There are a few silent epidemics in medicine, and heart failure certainly is one of them. There are good reasons to care about it: End-stage HF is more deadly than most cancers, and only recently has the idea of HF with preserved ejection fraction been transformed into being accepted as diastolic heart failure. Now diastolic HF is interesting for 2 reasons: (1) it is more common in women—a subgroup notoriously underdiagnosed, undertreated, and underrepresented in clinical trials; and (2) from a global perspective, one of the major risk factors for its development is hypertension and the ensuing hypertensive heart disease. Hypertension, however, does not only lead to diastolic HF but, from a global perspective, it represents the major risk factor for the development of HF as such.1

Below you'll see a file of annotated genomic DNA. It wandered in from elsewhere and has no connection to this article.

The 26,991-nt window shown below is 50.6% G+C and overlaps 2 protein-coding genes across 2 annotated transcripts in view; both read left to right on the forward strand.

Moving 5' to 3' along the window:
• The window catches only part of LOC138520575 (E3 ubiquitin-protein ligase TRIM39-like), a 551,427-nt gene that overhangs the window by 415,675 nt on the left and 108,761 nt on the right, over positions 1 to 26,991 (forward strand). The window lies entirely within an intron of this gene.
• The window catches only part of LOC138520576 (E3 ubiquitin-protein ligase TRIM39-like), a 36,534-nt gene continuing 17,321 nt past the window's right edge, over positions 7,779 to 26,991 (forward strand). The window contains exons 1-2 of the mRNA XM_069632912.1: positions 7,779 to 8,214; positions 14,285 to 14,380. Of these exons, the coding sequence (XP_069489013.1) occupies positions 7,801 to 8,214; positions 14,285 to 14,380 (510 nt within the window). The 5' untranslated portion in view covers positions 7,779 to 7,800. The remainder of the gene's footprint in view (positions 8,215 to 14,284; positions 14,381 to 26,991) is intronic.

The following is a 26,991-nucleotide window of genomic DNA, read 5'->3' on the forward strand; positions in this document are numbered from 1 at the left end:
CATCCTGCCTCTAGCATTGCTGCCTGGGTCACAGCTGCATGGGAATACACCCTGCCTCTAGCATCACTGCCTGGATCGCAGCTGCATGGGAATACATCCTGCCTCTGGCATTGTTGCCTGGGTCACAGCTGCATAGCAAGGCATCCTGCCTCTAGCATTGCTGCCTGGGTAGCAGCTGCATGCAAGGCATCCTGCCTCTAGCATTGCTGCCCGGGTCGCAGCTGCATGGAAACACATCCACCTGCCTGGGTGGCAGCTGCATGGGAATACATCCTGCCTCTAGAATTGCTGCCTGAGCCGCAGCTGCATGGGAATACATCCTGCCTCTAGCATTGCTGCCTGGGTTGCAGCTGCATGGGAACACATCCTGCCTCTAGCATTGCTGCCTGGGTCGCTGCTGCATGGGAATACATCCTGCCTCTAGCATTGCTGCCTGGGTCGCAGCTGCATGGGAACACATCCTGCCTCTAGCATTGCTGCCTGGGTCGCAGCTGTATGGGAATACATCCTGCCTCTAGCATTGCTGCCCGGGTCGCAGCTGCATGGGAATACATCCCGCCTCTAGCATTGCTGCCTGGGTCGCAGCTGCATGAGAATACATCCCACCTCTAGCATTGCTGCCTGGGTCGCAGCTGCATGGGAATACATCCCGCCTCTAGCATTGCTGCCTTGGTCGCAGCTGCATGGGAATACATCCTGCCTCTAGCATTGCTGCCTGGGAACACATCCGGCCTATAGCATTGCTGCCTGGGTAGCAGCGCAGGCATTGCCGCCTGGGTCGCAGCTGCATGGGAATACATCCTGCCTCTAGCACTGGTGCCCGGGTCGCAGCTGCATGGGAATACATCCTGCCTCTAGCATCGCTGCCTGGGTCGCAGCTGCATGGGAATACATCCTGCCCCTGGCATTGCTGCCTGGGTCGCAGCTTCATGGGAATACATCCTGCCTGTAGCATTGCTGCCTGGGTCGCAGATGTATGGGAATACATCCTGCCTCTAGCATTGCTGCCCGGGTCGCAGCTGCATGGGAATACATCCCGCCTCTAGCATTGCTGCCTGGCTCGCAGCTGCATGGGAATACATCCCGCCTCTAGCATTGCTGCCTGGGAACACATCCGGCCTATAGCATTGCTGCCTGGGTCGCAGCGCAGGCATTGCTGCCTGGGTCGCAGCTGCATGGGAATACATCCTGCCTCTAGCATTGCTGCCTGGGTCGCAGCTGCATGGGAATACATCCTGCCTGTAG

Frankenstein L. The Difficult Task of Finding the Best Antihypertensive Agent: Comment on “Antihypertensive Treatment and Development of Heart Failure in Hypertension”. Arch Intern Med. 2011;171(5):394–365. doi:10.1001/archinternmed.2010.414
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